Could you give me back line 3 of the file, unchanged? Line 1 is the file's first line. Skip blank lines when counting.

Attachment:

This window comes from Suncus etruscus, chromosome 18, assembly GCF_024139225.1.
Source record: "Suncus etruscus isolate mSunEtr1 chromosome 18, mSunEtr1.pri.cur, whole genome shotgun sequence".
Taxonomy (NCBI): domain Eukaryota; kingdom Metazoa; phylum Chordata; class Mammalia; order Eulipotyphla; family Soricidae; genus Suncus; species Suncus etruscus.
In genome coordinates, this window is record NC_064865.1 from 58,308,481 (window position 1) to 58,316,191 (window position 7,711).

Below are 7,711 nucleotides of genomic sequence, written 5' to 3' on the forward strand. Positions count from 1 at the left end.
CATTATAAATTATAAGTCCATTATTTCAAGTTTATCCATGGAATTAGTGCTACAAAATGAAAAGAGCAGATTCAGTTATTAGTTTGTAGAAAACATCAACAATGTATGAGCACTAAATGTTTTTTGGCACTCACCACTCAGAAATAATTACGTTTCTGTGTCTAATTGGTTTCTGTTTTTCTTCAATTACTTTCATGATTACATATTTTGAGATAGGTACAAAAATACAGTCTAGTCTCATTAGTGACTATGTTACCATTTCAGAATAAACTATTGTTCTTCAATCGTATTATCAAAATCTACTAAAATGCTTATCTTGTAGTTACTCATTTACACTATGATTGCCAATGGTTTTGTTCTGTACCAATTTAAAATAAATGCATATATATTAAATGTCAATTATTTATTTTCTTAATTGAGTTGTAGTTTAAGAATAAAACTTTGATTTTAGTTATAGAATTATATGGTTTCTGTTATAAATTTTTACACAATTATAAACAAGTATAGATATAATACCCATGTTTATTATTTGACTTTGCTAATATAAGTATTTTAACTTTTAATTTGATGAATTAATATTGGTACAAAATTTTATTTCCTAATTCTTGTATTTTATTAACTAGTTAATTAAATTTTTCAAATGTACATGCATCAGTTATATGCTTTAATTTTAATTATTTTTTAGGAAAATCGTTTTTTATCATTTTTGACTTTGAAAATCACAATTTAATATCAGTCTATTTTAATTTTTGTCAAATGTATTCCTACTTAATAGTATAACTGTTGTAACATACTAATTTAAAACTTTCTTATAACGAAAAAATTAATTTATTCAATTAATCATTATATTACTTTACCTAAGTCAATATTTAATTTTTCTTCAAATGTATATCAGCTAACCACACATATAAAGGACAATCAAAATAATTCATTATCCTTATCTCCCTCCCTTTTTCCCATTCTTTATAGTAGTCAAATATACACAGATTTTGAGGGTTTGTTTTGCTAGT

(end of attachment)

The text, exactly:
Taxonomy (NCBI): domain Eukaryota; kingdom Metazoa; phylum Chordata; class Mammalia; order Eulipotyphla; family Soricidae; genus Suncus; species Suncus etruscus.